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PCOS Workout: Dos, Donts, & Sample Routine

8 min read
a curvy woman is working out, making low lunges, psoc workout
Natasha Caleel post Reviewer Natasha Caleel post Reviewer
Verified by Natasha Caleel
MS in Occupational Therapy, BS in Kinesiology, Certified Corrective Exercise Specialist, CrossFit Level 1 Coach

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If you suffer from PCOS, you may want to know what exercise is best or if certain activities and exercises can alleviate the symptoms. 

But does exercise actually help reduce the impact of PCOS on your body? Is there a specific PCOS workout that suits you best?

Read this article to find the best exercises for losing weight and help you improve your health if you suffer from PCOS.

How PCOS Impacts Your Body

Polycystic ovary syndrome, or PCOS for short, is a common condition present in around 1 in 10 women of fertile age.

PCOS affects the physiological functioning of the ovaries as the follicles in which eggs usually grow and mature get filled up with fluid, preventing ovulation. [1]

The root cause behind PCOS has yet to be found. However, it can be passed down in families and is related to irregular hormonal levels in the body. [1]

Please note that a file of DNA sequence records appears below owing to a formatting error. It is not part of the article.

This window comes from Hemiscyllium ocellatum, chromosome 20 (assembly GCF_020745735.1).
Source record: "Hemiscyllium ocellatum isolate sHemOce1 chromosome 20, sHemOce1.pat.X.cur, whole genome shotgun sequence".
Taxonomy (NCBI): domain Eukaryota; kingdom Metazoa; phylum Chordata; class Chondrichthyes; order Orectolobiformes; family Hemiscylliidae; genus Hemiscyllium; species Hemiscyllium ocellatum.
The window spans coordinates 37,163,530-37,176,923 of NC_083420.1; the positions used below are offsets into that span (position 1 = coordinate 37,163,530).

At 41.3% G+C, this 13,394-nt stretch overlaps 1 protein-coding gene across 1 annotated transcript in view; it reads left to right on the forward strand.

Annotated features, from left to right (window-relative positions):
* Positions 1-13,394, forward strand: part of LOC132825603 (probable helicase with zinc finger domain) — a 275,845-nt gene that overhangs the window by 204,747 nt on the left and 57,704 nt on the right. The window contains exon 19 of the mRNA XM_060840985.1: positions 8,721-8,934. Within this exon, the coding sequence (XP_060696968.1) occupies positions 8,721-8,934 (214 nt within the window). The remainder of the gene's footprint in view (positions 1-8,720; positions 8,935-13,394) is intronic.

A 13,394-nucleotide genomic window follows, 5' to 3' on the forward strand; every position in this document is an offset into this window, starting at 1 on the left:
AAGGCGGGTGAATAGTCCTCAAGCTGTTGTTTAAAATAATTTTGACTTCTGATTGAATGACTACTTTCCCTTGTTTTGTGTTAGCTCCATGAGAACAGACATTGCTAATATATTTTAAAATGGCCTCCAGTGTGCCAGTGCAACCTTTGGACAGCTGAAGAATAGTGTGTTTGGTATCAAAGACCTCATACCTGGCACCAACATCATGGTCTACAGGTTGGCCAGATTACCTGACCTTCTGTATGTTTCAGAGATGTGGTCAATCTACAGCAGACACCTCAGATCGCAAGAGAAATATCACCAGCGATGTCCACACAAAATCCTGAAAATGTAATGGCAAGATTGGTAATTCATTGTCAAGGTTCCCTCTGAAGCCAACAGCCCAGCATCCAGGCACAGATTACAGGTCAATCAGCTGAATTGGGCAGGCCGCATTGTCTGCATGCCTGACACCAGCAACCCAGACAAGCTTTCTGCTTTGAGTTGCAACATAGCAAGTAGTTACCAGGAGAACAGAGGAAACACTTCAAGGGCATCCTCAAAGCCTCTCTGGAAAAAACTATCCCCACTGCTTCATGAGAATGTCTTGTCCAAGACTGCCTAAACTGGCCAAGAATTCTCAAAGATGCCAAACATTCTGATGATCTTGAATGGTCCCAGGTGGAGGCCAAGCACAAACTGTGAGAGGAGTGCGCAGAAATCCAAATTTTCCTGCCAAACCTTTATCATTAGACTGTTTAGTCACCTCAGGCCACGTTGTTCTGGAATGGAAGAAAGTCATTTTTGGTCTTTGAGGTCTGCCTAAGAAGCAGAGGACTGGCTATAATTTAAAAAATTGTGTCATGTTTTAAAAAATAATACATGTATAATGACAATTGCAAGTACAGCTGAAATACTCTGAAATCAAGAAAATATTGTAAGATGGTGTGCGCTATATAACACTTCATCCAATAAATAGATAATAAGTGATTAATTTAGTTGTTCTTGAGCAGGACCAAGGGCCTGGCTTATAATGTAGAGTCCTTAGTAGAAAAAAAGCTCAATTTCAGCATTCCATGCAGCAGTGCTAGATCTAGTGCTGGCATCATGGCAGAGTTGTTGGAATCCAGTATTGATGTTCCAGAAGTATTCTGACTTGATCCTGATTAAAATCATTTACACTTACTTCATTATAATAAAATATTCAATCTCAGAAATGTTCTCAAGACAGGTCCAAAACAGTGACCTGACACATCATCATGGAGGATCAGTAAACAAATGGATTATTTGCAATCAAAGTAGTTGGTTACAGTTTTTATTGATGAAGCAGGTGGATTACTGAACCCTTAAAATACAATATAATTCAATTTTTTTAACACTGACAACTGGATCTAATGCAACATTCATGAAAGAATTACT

PCOS is characterized by at least two of the following traits: 

  • a lack of regular ovulation, 
  • excess male hormone secretion, 
  • and enlargement of the ovaries with consequent fluid built up in the follicles. 

These features don’t always lead to strong symptoms, as it is thought that more than half of women with PCOS do not display any symptoms at all. However, when the symptoms do show, they can affect different aspects of your health.

The main symptoms and effects of PCOS on the body include [1] [2]:

  • Heavy periods
  • Irregular or absent periods
  • Intense period cramps and pelvic pain
  • Hirsutism, or body hair growth, especially on the face, back, and glutes 
  • Hair loss or thinning of the hair 
  • Acne or oily skin
  • Weight gain
  • Infertility or difficulty getting pregnant
  • High blood cholesterol levels
  • High blood pressure
  • Sleep apnea
  • Insulin resistance, which can lead to the development of type 2 diabetes

4 Benefits of Exercising with PCOS

If you have PCOS, you can use physical exercise to improve your quality of life, thanks to the multiple benefits it has to offer. 

Here is how exercise can help you improve your health and reduce some of the effects of PCOS on your body. 

Weight Management